Over the previous couple of years, it is very common to think that automation will eliminate humans in the workplace setting.
In 2013, Professor Michael Osborne and Dr Carl Benedikt Frey from the The Oxford Martin School on the University of Oxford launched studies regarding the future of workforce in the US. A single ‘fact’ changed into distilled from their studies: nearly half of of jobs in the US “are at risk of automation”. Since then, a number of other studies have been published pointing to vastly different outcomes.
While many duties may be automated, jobs are way greater than simply duties. It takes human intelligence to realize what duties to carry out, what order to carry out them, a way to cope with sudden demanding situations and a way to be creative.
Osbornbe and Frey stated 5 years after their preliminary paper became posted, they observed that no one mentioned “time”. The time spent in creating software to automate simple task, nor consider that human could learn new skills and be engaged in many activities.
So, whilst the headline painted a horrifying picture, it became a superficial studying of a observe that painted an incomplete picture. Indeed, many different researchers, the use of the equal pool of information used in the Oxford sutdy, discovered that possibly 14% of jobs had been at risk. Osbornbe and Frey rated jobs with both a 1 or zero relying on if the task ought to “be performed by state of the art computer-controlled equipment”. It then relied on what the researchers found were “the occupations about which we were most confident”. And that led to a count of just 70 jobs.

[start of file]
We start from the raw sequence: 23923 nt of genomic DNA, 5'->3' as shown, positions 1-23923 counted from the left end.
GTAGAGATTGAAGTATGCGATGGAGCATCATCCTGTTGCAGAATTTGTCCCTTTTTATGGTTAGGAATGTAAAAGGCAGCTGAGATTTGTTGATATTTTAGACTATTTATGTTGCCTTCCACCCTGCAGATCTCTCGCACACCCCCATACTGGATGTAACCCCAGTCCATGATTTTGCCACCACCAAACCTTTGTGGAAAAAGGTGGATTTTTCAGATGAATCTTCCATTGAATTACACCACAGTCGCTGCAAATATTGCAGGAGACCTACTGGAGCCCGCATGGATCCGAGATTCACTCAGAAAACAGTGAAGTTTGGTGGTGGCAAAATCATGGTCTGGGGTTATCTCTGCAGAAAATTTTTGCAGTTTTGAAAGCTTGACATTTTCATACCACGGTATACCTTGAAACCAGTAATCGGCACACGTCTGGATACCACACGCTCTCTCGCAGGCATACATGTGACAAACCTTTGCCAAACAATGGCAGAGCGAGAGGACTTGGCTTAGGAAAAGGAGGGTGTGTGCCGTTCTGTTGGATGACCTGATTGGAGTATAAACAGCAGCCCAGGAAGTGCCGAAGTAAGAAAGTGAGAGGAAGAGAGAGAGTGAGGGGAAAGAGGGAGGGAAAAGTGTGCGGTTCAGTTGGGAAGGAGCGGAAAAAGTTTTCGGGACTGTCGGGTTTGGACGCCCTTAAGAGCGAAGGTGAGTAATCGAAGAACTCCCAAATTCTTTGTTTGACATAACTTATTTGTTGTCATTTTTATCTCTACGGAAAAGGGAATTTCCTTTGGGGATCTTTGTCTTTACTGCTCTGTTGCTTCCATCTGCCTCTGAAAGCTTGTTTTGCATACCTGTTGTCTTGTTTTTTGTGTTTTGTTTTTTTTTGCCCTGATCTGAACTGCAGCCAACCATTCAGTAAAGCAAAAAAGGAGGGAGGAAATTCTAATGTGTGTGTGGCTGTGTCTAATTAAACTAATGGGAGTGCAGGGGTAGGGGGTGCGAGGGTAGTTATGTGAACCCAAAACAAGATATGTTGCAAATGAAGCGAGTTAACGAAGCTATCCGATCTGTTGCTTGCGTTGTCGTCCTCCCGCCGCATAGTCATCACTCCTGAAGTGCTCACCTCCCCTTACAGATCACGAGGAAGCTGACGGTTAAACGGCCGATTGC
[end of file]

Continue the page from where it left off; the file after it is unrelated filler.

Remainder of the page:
The kind of revolution that automation will convey over the years to workplace is nothing new. Electricity and the inner combustion engines made hundreds of jobs redundant a bit over a century ago. Australia employs approximately 2% of its personnel in agriculture, down from nearly half of the personnel on the beginning of the 20th century. Yet, our country wide unemployment rate has remained consistent at round 5% for decades no matter the disruptions introduced with the aid automation and different technologies.
Workplace revolutions is not an overnight thing. And while there may be disruption, humans do analyze new abilties and absorb new jobs.
Automation is very helpful but we need humans to solve issues, make decisions, and perform task with high analytical skills.
When confronted with a sudden situation, humans are more capable on adapting, absorbing new information and applying the skills needed to get the work done. Yes, automation frees up time, which give more time to human to think of innovation and improvement. Automation will help, but will not definitely remove human in the workplace.